With a given lens focal length and a given lens aperture, the HYPERFOCAL DISTANCE IS THE FOCUSED DISTANCE THAT WILL KEEP EVERYTHING LOOKING SHARP FROM HALF THE HYPERFOCAL DISTANCE TO INFINITY. It gives you the maximum amount of depth of field you can achieve with that lens at that aperture.

Using depth of field scales on lenses to set the hyperfocal distance

Some lenses have depth of field scales marked on the lens barrel. This makes finding the hyperfocal distance easier.  A lens is focused at its hyperfocal distance when the infinity focus mark is opposite the f stop in use on the depth of field scale on the lens.  The distance opposite the same f stop at the other end of the depth of field scale shows the near limit of the depth of field.  Everything in between will appear in focus.  The distance opposite the focus mark (not the depth of field marks) is the hyperfocal distance for that lens at that aperture.

To the left is a 50 mm lens. The bottom row of numbers are the lens apertures in f-stops from f/1.4 to f/22.  The lens is set at f/8 (the aperture below the orange mark). Just above the aperture ring is the depth of field scale with pairs of numbers representing the f-stops from f/4 to f/22.  Since the lens is set at an aperture of f/8, the infinity mark on the distance scale is set opposite the f/8 to the right.  Opposite the other f/8 mark is 15 feet. Everything between 15 feet and infinity will appear sharp in the final photo. The hyperfocal distance is 30 feet (the focused distance in green above the orange mark).

This is the same 50 mm lens except the aperture is now set to f/16.  To set the lens for its hyperfocal distance, the infinity mark of the distance scale is set opposite the right hand f/16 of the depth of field scale.  The distance opposite the left hand f/16 of the distance scale is about 7.5 feet.  Everything from 7.5 feet to infinity will appear sharp in the final photo.  The hyperfocal distance is about 15 feet.

This is a 24 mm wide angle lens. The aperture is set to f/16 and the lens has been set with the infinity mark opposite the right hand f/16 in the depth of field scale.  This sets the lens at its hyperfocal distance for this f-stop.  The hyperfocal distance is a little less than 5 feet (the green distance mark above the orange index line). The left hand depth of field scale for f/16 is at a distance of a little less than 2.5 feet. Everything from 2.5 feet to infinity will appear sharp in the final photo.

If you have a lens with a good DOF scale, it will help you quickly set your lens at its hyperfocal distance.

NOTE: If you are using these lenses on a digital camera body with a field of view (FOV) crop, the depth of field scales WILL NOT WORK. You will need to use a hyperfocal distance chart. Read more here and use the digital chart here.

If you have a "full frame" digital SLR, the scales on your lenses designed for 35mm film cameras WILL work on your digital SLR.

DOF and Print Size

DOF also depends on how large a print you make from your original slide or negative.  The bigger you the print you make, the less DOF you have since you are making the circles of confusion larger. The DOF scale on many lenses will give you good DOF for enlargements up to 8x12 inches. If you want to make bigger enlargements, set your lens for one or two apertures smaller than the lens scale indicates. This will give you some extra depth of field. If the lens scale says you will have adequate DOF at f/8, set the infinity mark opposite f/8 on your depth of field scale just as if you were going to use f/8, BUT turn the aperture ring to f/11 if you want a bigger enlargement.  (You know from the exposure article at this site that any time you change the lens aperture, you will need to adjust the shutter speed to have the right exposure).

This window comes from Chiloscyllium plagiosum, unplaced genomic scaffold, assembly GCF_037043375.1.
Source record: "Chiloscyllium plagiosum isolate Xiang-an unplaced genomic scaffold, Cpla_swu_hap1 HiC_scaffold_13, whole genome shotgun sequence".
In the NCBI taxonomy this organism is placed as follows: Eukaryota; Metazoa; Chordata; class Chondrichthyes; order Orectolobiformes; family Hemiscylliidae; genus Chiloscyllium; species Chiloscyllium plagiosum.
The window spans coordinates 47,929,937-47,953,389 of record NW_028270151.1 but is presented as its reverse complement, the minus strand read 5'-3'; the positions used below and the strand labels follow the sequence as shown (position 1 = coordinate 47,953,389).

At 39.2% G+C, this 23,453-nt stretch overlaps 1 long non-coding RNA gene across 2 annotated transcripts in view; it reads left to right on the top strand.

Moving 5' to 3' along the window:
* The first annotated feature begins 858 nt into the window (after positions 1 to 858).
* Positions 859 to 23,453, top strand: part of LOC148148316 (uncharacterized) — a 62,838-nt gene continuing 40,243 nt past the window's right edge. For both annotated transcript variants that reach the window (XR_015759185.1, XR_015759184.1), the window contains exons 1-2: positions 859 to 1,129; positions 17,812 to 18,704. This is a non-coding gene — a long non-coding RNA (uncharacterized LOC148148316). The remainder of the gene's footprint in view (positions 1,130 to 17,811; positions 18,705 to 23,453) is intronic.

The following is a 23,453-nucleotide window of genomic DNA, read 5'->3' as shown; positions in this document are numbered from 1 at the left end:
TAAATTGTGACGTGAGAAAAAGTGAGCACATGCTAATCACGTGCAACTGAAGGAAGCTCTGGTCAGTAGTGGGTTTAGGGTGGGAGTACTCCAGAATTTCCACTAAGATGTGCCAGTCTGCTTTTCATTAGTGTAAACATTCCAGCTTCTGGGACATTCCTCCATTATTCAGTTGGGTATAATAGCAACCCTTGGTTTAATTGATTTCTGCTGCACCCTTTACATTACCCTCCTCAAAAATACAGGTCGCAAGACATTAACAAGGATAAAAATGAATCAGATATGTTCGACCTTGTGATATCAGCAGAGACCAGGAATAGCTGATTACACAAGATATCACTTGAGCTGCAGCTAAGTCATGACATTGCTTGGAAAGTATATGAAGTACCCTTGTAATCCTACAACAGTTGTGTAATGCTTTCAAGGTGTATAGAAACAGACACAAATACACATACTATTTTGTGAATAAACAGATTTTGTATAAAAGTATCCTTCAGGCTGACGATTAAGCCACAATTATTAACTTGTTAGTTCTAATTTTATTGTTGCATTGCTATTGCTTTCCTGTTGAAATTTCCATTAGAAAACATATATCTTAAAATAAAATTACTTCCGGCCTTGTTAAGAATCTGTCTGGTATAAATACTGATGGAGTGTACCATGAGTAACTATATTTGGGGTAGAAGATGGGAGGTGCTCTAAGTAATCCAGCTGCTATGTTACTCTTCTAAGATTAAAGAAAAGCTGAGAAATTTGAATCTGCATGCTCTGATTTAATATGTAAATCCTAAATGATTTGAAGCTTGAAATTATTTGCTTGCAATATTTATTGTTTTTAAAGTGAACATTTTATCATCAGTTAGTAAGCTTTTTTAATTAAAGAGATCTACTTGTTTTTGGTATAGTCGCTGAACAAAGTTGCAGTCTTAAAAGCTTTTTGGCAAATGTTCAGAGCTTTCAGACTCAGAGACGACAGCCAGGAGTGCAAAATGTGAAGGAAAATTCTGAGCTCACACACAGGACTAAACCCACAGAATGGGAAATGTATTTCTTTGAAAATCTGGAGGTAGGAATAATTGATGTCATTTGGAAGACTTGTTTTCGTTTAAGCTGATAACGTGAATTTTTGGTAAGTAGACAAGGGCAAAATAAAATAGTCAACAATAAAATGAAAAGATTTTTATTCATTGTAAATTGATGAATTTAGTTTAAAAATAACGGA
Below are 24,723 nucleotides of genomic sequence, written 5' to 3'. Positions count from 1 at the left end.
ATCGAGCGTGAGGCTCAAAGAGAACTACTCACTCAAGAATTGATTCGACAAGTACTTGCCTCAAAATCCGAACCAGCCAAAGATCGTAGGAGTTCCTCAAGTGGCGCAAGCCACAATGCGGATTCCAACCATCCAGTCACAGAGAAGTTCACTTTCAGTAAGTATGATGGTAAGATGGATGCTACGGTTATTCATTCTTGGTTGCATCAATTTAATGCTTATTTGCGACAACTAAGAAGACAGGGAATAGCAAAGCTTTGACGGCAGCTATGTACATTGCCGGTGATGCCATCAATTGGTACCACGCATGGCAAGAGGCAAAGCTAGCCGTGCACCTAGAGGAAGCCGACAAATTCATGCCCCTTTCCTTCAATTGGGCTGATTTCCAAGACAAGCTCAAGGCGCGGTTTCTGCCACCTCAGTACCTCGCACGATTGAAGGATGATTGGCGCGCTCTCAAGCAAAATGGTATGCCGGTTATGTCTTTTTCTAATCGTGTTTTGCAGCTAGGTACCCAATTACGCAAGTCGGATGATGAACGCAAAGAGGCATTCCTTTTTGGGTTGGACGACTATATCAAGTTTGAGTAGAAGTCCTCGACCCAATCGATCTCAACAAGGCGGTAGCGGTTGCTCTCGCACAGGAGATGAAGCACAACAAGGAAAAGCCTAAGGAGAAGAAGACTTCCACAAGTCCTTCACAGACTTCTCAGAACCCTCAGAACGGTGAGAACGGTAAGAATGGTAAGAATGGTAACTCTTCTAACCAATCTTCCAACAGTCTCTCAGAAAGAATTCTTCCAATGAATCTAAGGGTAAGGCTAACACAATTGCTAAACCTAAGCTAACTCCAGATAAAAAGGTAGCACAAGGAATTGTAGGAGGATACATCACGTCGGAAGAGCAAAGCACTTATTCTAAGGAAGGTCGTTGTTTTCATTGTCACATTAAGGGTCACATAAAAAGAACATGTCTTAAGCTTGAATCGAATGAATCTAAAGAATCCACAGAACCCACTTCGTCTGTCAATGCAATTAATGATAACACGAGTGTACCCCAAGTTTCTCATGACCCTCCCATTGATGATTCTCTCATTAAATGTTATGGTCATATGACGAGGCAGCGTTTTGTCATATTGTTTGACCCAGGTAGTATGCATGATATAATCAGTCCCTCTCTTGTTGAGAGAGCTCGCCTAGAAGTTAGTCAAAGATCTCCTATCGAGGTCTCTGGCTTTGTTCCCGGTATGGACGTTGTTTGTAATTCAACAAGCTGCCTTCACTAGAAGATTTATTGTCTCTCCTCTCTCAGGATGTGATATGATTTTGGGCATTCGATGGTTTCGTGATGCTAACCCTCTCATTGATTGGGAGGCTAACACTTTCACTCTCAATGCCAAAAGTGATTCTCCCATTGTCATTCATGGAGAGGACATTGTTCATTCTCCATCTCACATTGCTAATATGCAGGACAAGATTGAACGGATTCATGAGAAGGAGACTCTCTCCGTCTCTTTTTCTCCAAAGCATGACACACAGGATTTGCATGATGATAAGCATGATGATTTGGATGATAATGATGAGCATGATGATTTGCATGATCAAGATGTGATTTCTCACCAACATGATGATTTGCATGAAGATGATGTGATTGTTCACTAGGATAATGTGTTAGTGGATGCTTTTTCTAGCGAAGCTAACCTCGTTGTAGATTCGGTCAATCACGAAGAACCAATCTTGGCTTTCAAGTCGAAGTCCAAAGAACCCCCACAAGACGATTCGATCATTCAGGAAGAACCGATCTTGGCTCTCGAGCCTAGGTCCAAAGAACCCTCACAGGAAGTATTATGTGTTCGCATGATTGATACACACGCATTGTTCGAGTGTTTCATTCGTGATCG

Hyperfocal formula

What if your lens doesn't have a depth of field scale? You can figure out the depth of field mathematically, design your own depth of field chart, or use the one I provide at this site.

The hyperfocal distance is a mathematical calculation based on film format size, lens focal length, f-stop and desired enlargement size.  More information on this formula can be found in Roger Hicks article in SHUTTERBUG, February 1993, pages 42-49. Unfortunately, I no longer have access to this article.

Calculating the Hyperfocal Distance.

For the mathematically inclined the formula is as follows:

HM = ((F*F)/(C*N))/1000
HM*3.2808 = HF

HM = hyperfocal distance in meters
HF = hyperfocal distance in feet
F = focal length of the lens in mm
N = lens aperture
C = circle of confusion on film in mm.

Use the value given for C for a print of the following sizes::
For an   8x12 inch print, C = .0313
For an 11x16 inch print, C = .0227
For a  16x24 inch print, C = .0156
For a  20x30 inch print, C = .0125
For a  24x36 inch print, C = .0104
For a  30x40 inch print, C = .0083

Example: For an 11x14 enlargement (C = .0227), from a 50 mm lens set at f8:

HM = ((50*50)/(0.0227*8))/1000
HM = (2500/0.1816)/1000
HM = 13766/1000 = 13.766 meters

HF = HM*3.2808
HF = 13.766*3.2808 = 45.16 feet

Using the above formulas, you can design your own chart to your own standards.

My Hyperfocal Distance Chart.

If you don't want to create your own chart, you can use mine.

Depth of Field Articles:

Controlling Depth of Field with 35mm Film and Full Frame Digital Cameras

Hyperfocal Distance Chart for 35mm Film and Full Frame Digital Cameras

Controlling Depth of Field with Digital SLRs with a Field of View (FOV) Crop

Hyperfocal Distance Chart for Digital SLRs with a FOV Crop

More on Depth of Field

Harold Merklinger on Depth of Field

Depth of Field Calculators

Depth of Field for PDAs and Smart Phones

My new photography book, Digital Photography Exposure for Dummies, has two complete chapters (a total of 40 pages) devoted to an in depth look at depth of field.

March 1, 2001
Updated Nov 13, 2010